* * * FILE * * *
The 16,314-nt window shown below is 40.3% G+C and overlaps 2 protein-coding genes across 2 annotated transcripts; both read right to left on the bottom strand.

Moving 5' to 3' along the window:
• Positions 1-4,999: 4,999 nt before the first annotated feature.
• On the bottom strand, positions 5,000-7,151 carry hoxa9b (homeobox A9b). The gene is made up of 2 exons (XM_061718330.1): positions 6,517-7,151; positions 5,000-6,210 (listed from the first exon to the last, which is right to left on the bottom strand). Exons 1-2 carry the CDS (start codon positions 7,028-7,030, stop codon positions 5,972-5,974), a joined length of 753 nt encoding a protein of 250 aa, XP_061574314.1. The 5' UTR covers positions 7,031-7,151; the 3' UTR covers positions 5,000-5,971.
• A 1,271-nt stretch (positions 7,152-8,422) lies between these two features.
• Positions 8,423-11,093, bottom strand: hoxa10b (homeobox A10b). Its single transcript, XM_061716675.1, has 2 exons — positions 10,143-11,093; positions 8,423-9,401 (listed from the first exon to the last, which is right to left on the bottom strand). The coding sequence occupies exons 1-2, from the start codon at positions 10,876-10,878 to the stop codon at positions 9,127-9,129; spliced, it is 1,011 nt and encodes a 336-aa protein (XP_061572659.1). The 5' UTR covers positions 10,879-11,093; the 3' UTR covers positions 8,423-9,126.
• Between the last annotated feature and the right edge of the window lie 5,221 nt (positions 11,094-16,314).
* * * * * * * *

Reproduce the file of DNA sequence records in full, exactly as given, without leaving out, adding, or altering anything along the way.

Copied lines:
The 16,314-nt window shown below is 40.3% G+C and overlaps 2 protein-coding genes across 2 annotated transcripts; both read right to left on the bottom strand.

Moving 5' to 3' along the window:
• Positions 1-4,999: 4,999 nt before the first annotated feature.
• On the bottom strand, positions 5,000-7,151 carry hoxa9b (homeobox A9b). The gene is made up of 2 exons (XM_061718330.1): positions 6,517-7,151; positions 5,000-6,210 (listed from the first exon to the last, which is right to left on the bottom strand). Exons 1-2 carry the CDS (start codon positions 7,028-7,030, stop codon positions 5,972-5,974), a joined length of 753 nt encoding a protein of 250 aa, XP_061574314.1. The 5' UTR covers positions 7,031-7,151; the 3' UTR covers positions 5,000-5,971.
• A 1,271-nt stretch (positions 7,152-8,422) lies between these two features.
• Positions 8,423-11,093, bottom strand: hoxa10b (homeobox A10b). Its single transcript, XM_061716675.1, has 2 exons — positions 10,143-11,093; positions 8,423-9,401 (listed from the first exon to the last, which is right to left on the bottom strand). The coding sequence occupies exons 1-2, from the start codon at positions 10,876-10,878 to the stop codon at positions 9,127-9,129; spliced, it is 1,011 nt and encodes a 336-aa protein (XP_061572659.1). The 5' UTR covers positions 10,879-11,093; the 3' UTR covers positions 8,423-9,126.
• Between the last annotated feature and the right edge of the window lie 5,221 nt (positions 11,094-16,314).